Being Mindful vs. Practicing Mindfulness

(2 min read)

I often get asked the difference between “being mindful” and “mindfulness”. This is a common question, one which stems from the generalized use of the word mindful in English expressions.

For example, have you ever heard someone say:
“We all need to be mindful of this…”,
“Be mindful of others…”,
“Let’s be mindful of…”, or even
“Mind the gap…”?

Merriam-Webster1 defines “mindful” as: bearing in mind: aware.

Thesaurus.com2 lists alternatives to “be mindful of” as:

  • Be aware of
  • Beware
  • Call to mind
  • Consider
  • Heed
  • Mind
  • Note
  • Remember

Based on those definitions, we can safely say that everyone is already mindful (to varying degrees) throughout the day. It’s not something you’ve ever had to develop, you simply are.

So, why do people choose to train in mindfulness meditation, and what is it?

It’s quite simple actually – while there are plenty of benefits of being mindful, most of us are only actually mindful for a very small percentage of our daily lives. Think about it for a moment – how would your life improve if you were more mindful, more often, and in more situations?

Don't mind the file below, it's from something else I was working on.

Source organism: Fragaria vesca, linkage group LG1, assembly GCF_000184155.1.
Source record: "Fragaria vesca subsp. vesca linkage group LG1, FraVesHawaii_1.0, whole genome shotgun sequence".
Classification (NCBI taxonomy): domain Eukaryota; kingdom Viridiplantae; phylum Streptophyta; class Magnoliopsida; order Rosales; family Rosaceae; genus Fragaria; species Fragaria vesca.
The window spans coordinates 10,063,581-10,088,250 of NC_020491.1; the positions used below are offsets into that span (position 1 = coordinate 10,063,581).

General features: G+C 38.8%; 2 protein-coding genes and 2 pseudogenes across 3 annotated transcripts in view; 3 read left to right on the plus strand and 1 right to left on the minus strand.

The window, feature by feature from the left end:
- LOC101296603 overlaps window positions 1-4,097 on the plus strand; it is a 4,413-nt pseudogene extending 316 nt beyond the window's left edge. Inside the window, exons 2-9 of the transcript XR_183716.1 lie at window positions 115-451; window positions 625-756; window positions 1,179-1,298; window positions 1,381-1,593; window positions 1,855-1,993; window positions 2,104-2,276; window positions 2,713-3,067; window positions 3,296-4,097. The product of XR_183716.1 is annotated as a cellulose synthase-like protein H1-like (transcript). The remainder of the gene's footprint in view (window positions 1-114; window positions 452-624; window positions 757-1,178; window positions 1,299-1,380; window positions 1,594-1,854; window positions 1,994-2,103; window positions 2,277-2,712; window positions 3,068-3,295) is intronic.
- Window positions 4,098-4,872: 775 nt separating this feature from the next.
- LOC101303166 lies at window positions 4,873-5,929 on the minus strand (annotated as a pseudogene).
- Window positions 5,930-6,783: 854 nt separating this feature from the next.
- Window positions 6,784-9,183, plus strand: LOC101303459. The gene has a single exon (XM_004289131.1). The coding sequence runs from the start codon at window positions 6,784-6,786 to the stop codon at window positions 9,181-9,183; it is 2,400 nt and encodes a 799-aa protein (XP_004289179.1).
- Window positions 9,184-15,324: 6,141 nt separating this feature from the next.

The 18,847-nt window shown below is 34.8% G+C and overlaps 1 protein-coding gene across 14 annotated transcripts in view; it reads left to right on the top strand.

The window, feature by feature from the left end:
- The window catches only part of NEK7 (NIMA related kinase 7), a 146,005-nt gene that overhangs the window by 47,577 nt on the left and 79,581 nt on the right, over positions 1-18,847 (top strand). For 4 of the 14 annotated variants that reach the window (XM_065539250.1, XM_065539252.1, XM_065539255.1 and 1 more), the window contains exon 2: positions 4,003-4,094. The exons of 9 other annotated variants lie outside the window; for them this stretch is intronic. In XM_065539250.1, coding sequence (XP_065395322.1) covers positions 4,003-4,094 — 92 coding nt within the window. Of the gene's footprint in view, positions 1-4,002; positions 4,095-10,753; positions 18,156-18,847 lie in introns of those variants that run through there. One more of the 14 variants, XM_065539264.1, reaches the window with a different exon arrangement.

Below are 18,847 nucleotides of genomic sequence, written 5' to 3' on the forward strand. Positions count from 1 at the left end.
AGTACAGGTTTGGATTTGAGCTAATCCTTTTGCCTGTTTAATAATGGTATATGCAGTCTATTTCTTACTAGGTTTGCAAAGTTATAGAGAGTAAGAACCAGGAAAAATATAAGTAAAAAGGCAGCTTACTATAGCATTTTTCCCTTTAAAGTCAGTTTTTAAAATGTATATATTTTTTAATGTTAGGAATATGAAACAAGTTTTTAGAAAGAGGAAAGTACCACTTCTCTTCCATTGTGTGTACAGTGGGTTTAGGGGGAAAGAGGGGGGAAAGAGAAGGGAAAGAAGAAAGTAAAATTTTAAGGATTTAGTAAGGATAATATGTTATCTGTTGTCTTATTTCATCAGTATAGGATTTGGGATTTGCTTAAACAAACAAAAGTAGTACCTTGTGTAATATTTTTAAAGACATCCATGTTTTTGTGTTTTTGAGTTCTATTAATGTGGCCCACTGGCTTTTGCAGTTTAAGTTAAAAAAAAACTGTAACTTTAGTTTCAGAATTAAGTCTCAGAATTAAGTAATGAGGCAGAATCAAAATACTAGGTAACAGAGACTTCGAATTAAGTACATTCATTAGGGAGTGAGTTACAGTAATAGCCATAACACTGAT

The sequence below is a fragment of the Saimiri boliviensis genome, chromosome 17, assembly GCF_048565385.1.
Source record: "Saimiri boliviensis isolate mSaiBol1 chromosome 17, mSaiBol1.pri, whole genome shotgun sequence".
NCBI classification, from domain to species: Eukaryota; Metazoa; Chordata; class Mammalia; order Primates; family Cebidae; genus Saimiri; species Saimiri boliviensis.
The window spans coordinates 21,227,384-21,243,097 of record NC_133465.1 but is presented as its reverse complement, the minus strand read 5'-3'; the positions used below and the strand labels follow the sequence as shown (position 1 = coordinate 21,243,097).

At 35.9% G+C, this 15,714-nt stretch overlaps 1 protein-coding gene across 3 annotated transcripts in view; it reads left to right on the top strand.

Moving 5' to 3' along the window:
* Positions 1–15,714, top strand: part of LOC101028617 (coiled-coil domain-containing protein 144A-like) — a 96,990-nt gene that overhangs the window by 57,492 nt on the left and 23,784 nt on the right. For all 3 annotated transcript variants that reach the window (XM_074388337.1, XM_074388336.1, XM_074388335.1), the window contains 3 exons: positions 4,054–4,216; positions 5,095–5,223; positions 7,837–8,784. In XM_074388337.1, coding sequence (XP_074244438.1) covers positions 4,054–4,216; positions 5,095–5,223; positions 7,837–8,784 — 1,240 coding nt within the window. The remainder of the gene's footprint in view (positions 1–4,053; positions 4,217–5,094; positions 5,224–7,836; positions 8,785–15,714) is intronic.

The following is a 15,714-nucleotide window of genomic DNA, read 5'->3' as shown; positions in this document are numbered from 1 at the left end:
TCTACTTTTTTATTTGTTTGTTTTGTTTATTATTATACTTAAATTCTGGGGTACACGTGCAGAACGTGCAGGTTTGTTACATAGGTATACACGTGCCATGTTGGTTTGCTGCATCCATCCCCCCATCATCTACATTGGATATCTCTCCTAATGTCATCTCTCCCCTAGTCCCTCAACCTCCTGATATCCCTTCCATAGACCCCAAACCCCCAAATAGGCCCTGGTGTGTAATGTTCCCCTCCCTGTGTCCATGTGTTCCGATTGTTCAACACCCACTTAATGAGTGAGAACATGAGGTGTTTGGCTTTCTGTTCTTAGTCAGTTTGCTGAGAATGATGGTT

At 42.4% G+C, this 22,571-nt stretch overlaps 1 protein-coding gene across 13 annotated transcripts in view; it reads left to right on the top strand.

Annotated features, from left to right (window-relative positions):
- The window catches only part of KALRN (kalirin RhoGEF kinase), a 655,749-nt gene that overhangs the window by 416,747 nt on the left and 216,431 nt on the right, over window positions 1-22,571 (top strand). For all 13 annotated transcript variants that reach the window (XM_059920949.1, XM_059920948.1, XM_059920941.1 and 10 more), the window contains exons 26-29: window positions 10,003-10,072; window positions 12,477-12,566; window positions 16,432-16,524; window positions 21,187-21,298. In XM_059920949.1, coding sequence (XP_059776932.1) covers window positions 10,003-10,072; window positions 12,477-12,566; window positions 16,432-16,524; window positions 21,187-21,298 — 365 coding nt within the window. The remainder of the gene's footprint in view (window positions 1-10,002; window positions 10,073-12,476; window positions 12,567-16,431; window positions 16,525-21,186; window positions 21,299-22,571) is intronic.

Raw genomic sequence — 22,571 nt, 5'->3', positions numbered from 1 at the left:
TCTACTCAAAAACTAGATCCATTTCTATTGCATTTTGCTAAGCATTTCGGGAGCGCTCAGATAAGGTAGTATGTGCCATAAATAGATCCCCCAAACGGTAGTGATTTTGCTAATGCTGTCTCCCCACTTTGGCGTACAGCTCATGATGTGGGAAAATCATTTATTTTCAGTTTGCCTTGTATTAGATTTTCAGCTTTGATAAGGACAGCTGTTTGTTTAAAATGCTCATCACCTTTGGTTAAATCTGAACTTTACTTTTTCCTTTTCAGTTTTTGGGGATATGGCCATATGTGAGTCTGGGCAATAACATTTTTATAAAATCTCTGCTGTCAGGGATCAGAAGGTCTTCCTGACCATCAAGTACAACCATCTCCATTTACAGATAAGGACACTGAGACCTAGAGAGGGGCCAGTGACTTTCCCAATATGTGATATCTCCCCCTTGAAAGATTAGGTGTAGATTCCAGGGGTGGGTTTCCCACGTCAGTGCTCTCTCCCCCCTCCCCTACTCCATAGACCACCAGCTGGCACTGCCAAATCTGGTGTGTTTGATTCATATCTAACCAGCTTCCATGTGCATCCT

Training in mindfulness meditation, or as I like to call it, practicing mindfulness, is a way to achieve this.

By putting aside dedicated and regular time for “formal” mindfulness practice, even if it’s just 5 or 10 minutes every day focusing your attention on the breath or physical sensations in the body, strengthens your ability to be mindful. It’s a technique to train your mind. Through dedicated mindfulness practice you’ll naturally become more mindful and aware in your everyday life. And the resulting benefits of being mindful will start to show up in ever-increasing parts of your life.

In short:
Being mindful sometimes is a good thing.
Practicing mindfulness so you can always be mindful is even better.

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